Another special guest for the Celebrate Reading Festival is acclaimed author Matt de la Peña. His collection of young adult novels are critically praised, urban dramas with unforgettable characters and themes. Check out our review of Ball Don’t Lie here.

We Were Here is the story of Miguel, a Mexican-American teen who is court ordered into a group home for troubled youth. Here he meets Mong, a borderline sociopath, and Rondell who becomes their cognitively challenged sidekick with all the muscle. The three of them steal the home’s petty cash envelope and make a break for Mexico to start over and forget the past. The idea of escape is what bonds them on their way, but freedom for each of them is something different. Through the trials and set-backs of their adventure the boys learn that the journey can often be more important than the destination.

The book is structured as Miguel’s journal (another mandate of the court was that he’d have to keep one). Miguel wryly comments that he probably would have written a book about something in his life anyway. He begins with the day his mom dropped him off at juvie. She wouldn’t even look at him and he knows it’s because of what he did. It’s so terrible that Miguel can’t speak of it or even think of it. Instead, he buries it behind happier memories so that as the story progresses, you constantly wonder what it was.

After they escape the home and travel south, Miguel records the events that happen, how he feels and what he’s thinking. As a narrator, Miguel’s voice is amazingly genuine–he’s just this misfit teen who is learning that the world is more complicated than he could ever imagine. As they move from one place to another, Miguel experiences more and the narration becomes more internal. The journal helps Miguel deal with his demons and he begins to question himself and his actions. With all of the chaos happening around him–the deep sadness of Mong, the childlike innocence of Rondell– he finally comes to terms with himself. Writing can change people.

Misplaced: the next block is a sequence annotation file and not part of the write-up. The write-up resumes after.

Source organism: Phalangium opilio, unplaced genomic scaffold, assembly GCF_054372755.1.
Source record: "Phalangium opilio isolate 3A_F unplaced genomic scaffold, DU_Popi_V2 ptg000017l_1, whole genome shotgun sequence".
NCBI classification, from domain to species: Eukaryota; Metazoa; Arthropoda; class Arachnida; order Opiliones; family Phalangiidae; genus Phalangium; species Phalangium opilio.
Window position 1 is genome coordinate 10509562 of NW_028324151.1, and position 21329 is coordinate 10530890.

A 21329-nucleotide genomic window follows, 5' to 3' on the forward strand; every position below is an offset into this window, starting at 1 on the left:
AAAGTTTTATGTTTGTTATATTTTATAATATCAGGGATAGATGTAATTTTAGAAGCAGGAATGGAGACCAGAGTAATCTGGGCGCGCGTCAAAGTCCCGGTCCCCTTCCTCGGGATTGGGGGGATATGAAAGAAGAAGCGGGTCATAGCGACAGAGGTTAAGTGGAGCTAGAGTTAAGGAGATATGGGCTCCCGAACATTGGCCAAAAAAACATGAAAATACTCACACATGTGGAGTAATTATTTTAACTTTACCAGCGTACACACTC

Sometimes violent and a little bit graphic, I felt like I was reading a grittier version of Huck Finn. With Miguel as a spunky version of Huck with lots of heart and Rondell as his simple-minded, socially awkward friend the only thing missing was the raft. The book drags a bit in the middle and you wonder what else could they possibly run into to postpone the inevitable. Really though, what I enjoyed most about the book was the honesty of Miguel’s character and the unique friendship that develops between the three boys. I also liked how Miguel would pick up books in various places and read them, he would write his thoughts about the characters and how he related to them. As a kid who was influenced by books herself, this resonated with me and made his character even more endearing. I also think the way Miguel uses his journal and the process of writing as a means of expressing his hopes and fears is an important lesson for kids.

There’s so much to say about this book. It’s perfect for book clubs and classroom discussions, but before I go I have to comment on the book’s title. There’s a lot of symbolism in the title, and after reading the book, I feel it’s quite fitting. At one point in the story Miguel and Rondell carve their names into a rock… “Miguel was here”. But you’re never really in the same place twice, because you’re always different. Even if Miguel goes back to his mom, back to juvie or back to the group home, he’s not the same Miguel he was before. De la Peña did a great job of conveying this change while taking the reader through a gamut of emotions–happy, sad, hopeful; all in one book.

We Were Here is an ALA Quick Pick for reluctant young readers, a Junior Library Guild Selection, and the ALA/YALSA Best Book for Young Adults.

In preparation for Celebrate Reading 2011, check out the reader/teachers guide to Matt’s books here. I like to look for online resources and discussion points for books because they sometimes raise questions and shed light on aspects of the story I missed or hadn’t thought about. Visit his website to hear podcasts and recent student interviews.. here’s a great interview answer from his contact page:

What about ‘We Were Here’?

I follow another bi-racial character in WWH. The book was also inspired by two major elements that I pulled from my own experience. First, for two years I worked in a group home in San Jose, California. These kids were just out of juvi and thuggish, but many of them also had an incredible amount of heart. I wanted to show them to readers. But I also had a basketball teammate in college who had unintentionally committed an awful, unthinkable crime. I often watched him. Sometimes he would laugh and joke with the rest and then drift away, his eyes emptying out. In the book I use his crime.

The novel is also my ode to some of the literature that inspired me to pick up a pen myself including: Of Mice and Men, The Color Purple and Catcher in the Rye.